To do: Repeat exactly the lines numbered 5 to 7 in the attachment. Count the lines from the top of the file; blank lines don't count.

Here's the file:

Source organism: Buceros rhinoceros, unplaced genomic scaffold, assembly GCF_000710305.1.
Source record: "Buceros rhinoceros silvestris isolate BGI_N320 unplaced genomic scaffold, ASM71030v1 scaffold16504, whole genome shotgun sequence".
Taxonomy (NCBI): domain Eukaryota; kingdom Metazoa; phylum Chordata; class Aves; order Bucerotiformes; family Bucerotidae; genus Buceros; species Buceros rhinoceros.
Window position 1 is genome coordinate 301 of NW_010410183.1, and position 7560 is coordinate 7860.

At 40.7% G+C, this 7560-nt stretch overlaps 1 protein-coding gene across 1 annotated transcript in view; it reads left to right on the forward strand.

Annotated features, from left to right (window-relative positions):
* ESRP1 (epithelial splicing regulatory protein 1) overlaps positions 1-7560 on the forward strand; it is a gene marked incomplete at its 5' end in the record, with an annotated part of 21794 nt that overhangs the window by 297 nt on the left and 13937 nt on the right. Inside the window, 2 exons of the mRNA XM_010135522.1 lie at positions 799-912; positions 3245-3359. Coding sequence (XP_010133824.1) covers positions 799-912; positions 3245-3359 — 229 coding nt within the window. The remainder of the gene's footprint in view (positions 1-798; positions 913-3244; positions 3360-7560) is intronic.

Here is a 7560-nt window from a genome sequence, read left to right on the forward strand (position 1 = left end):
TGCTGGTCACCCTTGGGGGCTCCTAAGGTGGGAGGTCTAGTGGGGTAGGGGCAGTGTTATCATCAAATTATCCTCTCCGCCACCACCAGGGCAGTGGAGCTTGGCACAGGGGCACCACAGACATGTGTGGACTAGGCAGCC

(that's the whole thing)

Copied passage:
At 40.7% G+C, this 7560-nt stretch overlaps 1 protein-coding gene across 1 annotated transcript in view; it reads left to right on the forward strand.

Annotated features, from left to right (window-relative positions):
* ESRP1 (epithelial splicing regulatory protein 1) overlaps positions 1-7560 on the forward strand; it is a gene marked incomplete at its 5' end in the record, with an annotated part of 21794 nt that overhangs the window by 297 nt on the left and 13937 nt on the right. Inside the window, 2 exons of the mRNA XM_010135522.1 lie at positions 799-912; positions 3245-3359. Coding sequence (XP_010133824.1) covers positions 799-912; positions 3245-3359 — 229 coding nt within the window. The remainder of the gene's footprint in view (positions 1-798; positions 913-3244; positions 3360-7560) is intronic.